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A polyp is a protrusion (lump) from the bowel’s lining. Some polyps are attached to the intestinal wall by a stalk and look like a mushroom, whereas others are flat, without a stalk. When found, polyps are generally removed or sampled by the endoscopist as they may grow and cause problems later. Flat polyps are more difficult to remove.

Polypectomy is a relatively noninvasive procedure usually done with an endoscopy or colonoscopy. A polyp may be removed in one of two ways, using an electrical current known as diathermy.

For large polyps, a snare (wire loop) will be placed around the polyp, a high-frequency current is applied, and the polyp is removed.

Flat polyps (without any stalk) can be removed by a procedure called EMR. This involves injecting the lining of the bowel that surrounds the flat polyp. This raises the area and allows the wire loop snare to capture the polyp.

For smaller polyps, biopsy forceps (cupped forceps) are used. These hold the polyp while the diathermy is applied, destroying the polyp.

Why Is Polypectomy Performed?

A colonoscopy or endoscopy is first performed to detect the presence of single or multiple polyps in the colon. If polyps are present, these are removed by polypectomy. The tissue removed will be examined to evaluate whether the growths are benign, precancerous, or cancerous. If detected early, this can prevent cancer of the colon.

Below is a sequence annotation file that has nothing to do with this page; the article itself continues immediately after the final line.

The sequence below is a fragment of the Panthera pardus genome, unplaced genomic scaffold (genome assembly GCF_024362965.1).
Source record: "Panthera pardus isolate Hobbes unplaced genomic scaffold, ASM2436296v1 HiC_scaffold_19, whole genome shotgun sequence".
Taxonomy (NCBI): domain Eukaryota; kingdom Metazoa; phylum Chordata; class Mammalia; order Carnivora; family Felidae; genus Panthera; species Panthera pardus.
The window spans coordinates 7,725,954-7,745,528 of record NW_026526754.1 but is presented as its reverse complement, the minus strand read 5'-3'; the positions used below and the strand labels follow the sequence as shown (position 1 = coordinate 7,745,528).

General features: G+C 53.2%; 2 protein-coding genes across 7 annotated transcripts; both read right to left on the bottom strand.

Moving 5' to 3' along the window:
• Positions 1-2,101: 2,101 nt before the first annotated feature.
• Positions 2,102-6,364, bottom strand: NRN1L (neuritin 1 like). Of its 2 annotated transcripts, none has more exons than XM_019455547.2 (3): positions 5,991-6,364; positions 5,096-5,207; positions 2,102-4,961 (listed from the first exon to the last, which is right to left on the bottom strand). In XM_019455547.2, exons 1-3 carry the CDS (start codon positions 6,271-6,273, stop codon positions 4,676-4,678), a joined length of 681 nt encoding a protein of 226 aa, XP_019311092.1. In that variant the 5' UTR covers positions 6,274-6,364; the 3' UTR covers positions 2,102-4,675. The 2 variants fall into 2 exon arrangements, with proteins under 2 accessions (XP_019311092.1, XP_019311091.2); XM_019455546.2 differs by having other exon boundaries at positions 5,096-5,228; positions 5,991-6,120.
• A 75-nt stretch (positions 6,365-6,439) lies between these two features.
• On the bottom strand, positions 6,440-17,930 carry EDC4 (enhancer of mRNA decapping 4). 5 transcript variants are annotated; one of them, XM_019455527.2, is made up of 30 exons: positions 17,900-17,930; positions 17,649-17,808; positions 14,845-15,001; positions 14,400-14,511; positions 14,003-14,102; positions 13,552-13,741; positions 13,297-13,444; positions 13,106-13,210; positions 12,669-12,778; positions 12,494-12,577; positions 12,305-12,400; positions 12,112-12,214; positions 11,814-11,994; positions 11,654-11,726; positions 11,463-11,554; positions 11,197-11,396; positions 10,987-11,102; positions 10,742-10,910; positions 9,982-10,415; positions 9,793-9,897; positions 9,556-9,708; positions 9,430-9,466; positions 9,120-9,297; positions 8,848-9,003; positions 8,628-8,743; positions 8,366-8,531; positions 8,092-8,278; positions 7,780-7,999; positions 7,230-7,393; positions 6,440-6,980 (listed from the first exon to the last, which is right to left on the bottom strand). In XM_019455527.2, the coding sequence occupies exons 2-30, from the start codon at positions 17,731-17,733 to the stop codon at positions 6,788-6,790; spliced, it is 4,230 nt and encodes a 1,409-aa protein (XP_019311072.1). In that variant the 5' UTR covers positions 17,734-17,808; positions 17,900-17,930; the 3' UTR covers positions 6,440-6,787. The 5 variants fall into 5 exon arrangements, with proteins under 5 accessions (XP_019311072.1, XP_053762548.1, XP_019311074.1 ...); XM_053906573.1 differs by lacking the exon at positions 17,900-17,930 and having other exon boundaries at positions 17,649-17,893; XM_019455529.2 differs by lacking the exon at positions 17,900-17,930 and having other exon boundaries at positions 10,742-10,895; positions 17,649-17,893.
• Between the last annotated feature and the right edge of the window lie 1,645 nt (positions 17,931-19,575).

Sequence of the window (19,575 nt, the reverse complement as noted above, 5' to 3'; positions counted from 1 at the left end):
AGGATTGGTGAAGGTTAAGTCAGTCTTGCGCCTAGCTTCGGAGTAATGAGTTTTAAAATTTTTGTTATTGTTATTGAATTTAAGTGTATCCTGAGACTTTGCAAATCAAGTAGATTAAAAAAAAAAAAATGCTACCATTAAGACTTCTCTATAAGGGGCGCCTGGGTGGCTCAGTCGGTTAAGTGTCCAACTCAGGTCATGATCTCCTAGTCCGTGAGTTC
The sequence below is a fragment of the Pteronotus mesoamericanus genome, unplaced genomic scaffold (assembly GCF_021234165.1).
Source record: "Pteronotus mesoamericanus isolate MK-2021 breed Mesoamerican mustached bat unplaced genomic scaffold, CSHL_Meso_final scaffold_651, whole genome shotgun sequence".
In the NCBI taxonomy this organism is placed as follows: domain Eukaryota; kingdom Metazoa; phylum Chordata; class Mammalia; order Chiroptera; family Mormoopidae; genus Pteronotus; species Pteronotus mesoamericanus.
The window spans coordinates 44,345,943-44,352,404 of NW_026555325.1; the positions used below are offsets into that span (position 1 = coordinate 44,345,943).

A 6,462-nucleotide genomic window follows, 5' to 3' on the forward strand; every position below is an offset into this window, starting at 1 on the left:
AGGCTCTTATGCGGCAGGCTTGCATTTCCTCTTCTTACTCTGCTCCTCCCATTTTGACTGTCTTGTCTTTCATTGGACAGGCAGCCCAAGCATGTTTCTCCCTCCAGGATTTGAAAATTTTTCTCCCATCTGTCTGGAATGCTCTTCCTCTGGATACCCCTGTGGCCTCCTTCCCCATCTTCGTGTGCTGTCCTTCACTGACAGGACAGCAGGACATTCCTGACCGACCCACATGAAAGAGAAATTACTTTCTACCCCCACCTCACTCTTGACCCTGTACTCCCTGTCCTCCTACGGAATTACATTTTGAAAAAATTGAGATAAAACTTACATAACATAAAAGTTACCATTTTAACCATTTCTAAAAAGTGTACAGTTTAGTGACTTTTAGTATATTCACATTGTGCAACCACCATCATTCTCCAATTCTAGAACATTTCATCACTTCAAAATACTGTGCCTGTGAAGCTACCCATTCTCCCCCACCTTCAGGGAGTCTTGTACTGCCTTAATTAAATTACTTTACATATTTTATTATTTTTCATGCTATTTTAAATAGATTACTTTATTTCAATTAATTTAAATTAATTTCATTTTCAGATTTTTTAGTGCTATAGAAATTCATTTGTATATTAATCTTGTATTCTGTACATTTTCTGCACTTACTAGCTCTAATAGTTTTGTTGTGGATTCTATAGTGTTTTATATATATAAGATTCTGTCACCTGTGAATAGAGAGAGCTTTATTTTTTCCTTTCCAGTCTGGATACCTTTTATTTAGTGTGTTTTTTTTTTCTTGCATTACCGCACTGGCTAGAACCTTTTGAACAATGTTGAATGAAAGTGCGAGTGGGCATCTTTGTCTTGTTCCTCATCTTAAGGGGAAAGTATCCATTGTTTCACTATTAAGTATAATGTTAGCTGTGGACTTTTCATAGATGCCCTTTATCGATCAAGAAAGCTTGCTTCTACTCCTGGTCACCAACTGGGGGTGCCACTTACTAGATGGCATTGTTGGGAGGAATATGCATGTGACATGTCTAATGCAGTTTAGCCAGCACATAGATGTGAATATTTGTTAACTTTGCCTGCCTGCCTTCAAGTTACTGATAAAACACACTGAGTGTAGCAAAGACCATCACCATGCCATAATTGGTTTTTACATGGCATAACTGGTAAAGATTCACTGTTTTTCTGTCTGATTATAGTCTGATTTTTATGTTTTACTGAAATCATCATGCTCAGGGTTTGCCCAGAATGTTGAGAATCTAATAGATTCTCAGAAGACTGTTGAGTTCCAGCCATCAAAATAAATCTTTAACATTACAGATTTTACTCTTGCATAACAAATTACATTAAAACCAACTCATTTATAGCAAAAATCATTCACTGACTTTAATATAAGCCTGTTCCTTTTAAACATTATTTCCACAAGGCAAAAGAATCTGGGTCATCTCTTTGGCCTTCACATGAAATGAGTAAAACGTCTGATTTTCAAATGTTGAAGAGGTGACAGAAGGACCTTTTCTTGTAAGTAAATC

Small polyps are not usually associated with any troublesome symptoms. If polyps are more prominent, they may cause problems depending on the site of origin like;

  • Bowel irregularities
  • Abdominal pain
  • Rectal bleeding

Your bowel must be empty to allow a clear view during the test. Therefore you must follow the bowel preparation instructions.

Increasing your intake of clear fluids on the day before your test is essential. You may drink water up to 2 hours before your test. The bowel preparation (MoviPrep) instruction leaflet also gives a list of clear fluids.

What can you expect?

If you are diagnosed with having a polyp at any site in the body, your doctor may suggest you undergo a polypectomy to remove polyps and relieve symptoms. The excised tissue is further examined to detect any benign or malignant growth. Your doctor will tell you the results in detail.

Possible side effects

A polypectomy’s side effects or complications are the same as a colonoscopy and can include rectal bleeding or perforation of the bowel. These complications are, however, rare. If you experience any of the following symptoms, contact Dr. Aneeta Talwar, Best Gynaecologist and Obestrician in Bangalore immediately:

  • Severe abdominal pain (not cramp caused by wind).
  • A sudden passing of a large amount of bleeding from your back passage (if a minimal amount of blood, take no action).
  • A firm and swollen abdomen.
  • Vomiting
  • High temperature or feeling feverish.

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